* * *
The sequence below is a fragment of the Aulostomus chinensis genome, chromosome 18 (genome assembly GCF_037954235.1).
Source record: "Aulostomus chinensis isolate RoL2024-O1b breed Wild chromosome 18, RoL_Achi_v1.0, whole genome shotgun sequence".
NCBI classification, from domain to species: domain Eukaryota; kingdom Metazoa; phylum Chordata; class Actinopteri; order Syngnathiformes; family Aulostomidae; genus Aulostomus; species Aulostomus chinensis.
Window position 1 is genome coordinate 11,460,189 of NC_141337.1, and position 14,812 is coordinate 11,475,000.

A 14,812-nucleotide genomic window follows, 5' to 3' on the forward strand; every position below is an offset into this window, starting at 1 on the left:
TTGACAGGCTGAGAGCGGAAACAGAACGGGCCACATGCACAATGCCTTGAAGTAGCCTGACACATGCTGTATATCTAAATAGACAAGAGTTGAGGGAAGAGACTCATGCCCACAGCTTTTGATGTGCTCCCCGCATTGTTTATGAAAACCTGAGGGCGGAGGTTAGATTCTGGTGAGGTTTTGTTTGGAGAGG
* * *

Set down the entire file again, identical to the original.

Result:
The sequence below is a fragment of the Aulostomus chinensis genome, chromosome 18 (genome assembly GCF_037954235.1).
Source record: "Aulostomus chinensis isolate RoL2024-O1b breed Wild chromosome 18, RoL_Achi_v1.0, whole genome shotgun sequence".
NCBI classification, from domain to species: domain Eukaryota; kingdom Metazoa; phylum Chordata; class Actinopteri; order Syngnathiformes; family Aulostomidae; genus Aulostomus; species Aulostomus chinensis.
Window position 1 is genome coordinate 11,460,189 of NC_141337.1, and position 14,812 is coordinate 11,475,000.

A 14,812-nucleotide genomic window follows, 5' to 3' on the forward strand; every position below is an offset into this window, starting at 1 on the left:
TTGACAGGCTGAGAGCGGAAACAGAACGGGCCACATGCACAATGCCTTGAAGTAGCCTGACACATGCTGTATATCTAAATAGACAAGAGTTGAGGGAAGAGACTCATGCCCACAGCTTTTGATGTGCTCCCCGCATTGTTTATGAAAACCTGAGGGCGGAGGTTAGATTCTGGTGAGGTTTTGTTTGGAGAGG